The steel in her voice makes it clear she means what she says. Either that, or she’s one of the best liars CB’s ever met, but that’s not really Robert’s style. He sees Street Ronin relax a little and nod. The woman relaxes in turn.

CB turns to Street Ronin. “So you two know each other?”

“What?” Street Ronin shakes his head. “No. She’s Alimah Mahmoud.”

CB shrugs.

“Seriously?” Street Ronin frowns in disbelief. “She’s the President of Thorpe Industries.”

CB blinks. “I thought Robert was the—“

Dr. Mahmoud laughs, a clear, carefree laugh that seems utterly at odds with the steel in her voice just moments before. “I just lost a bet,” she says, smiling. “Is everyone finished?”

As if on cue, the right tent flap opens and Roger comes out in scrubs and a bathrobe. “Alimah! I didn’t think you’d be here.”

Right. Roger’s been here before.

Dr. Mahmoud’s smile broadens. “I couldn’t miss this, Roger. It’s historic.” Her smile fades as she looks at the last of the trucks drive off with the last of the caskets. “And not all of it will be pleasant, I’m afraid. Come on. Robert’s waiting for us in his office.”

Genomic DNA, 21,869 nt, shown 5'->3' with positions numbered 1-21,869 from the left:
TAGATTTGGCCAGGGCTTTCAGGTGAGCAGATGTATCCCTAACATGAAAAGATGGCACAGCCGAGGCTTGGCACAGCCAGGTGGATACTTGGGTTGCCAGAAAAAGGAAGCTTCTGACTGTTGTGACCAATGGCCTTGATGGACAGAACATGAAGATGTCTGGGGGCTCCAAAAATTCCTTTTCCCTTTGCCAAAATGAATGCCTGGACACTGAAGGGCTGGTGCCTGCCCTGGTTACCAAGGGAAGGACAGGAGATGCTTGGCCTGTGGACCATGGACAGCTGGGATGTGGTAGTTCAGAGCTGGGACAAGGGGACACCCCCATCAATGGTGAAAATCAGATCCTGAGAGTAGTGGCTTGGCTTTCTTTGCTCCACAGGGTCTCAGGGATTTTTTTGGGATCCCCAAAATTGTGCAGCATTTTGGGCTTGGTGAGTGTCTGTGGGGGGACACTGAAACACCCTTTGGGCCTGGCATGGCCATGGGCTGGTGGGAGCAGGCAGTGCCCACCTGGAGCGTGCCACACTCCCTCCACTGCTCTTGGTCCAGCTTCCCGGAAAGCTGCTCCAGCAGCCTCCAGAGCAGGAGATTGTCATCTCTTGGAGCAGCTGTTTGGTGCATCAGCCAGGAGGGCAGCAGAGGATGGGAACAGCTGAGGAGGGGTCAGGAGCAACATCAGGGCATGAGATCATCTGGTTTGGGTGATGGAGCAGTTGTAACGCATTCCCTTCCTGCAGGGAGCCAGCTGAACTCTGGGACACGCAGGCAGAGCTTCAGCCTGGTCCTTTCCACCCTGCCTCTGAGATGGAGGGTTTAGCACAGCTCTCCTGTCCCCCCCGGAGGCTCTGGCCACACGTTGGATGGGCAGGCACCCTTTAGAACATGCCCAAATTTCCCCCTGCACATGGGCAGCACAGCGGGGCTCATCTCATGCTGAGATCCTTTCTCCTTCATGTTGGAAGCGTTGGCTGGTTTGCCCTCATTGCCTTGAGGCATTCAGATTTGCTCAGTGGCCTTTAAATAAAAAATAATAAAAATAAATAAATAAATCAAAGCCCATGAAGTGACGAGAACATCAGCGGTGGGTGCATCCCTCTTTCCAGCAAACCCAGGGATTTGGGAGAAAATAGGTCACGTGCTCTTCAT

“Really?” CB looks down at his bathrobe. “Dressed like this?”

Dr. Mahmoud shrugs apologetically. “He’ll explain.”

* * *

Robert Thorpe’s office is not designed for entertaining guests.

There’s no point: since the 90s there have been very few people he’s actually wanted to see. The people he has seen have been trusted employees and friends—people he doesn’t need to impress. So the office was built to serve as his own private communications center and prototyping lab, allowing him to work on his designs in private while managing other, more mundane matters.

And also highly unusual, very unique matters.

“Main screen.”

He’s never bothered denying the viewscreen that takes up the entire wall behind his desk was ripped off from Star Trek. Like so many other technologists of his day, Star Trek was his muse: it had things he wanted to actually exist, and the “main screen” of the Enterprise was one of his first projects. It’s actually a little dated these days—a lot of the high tech firms are moving to holographic displays—but he still thinks it’s the coolest thing in his office.

Some people just won’t give up their eight-track tapes.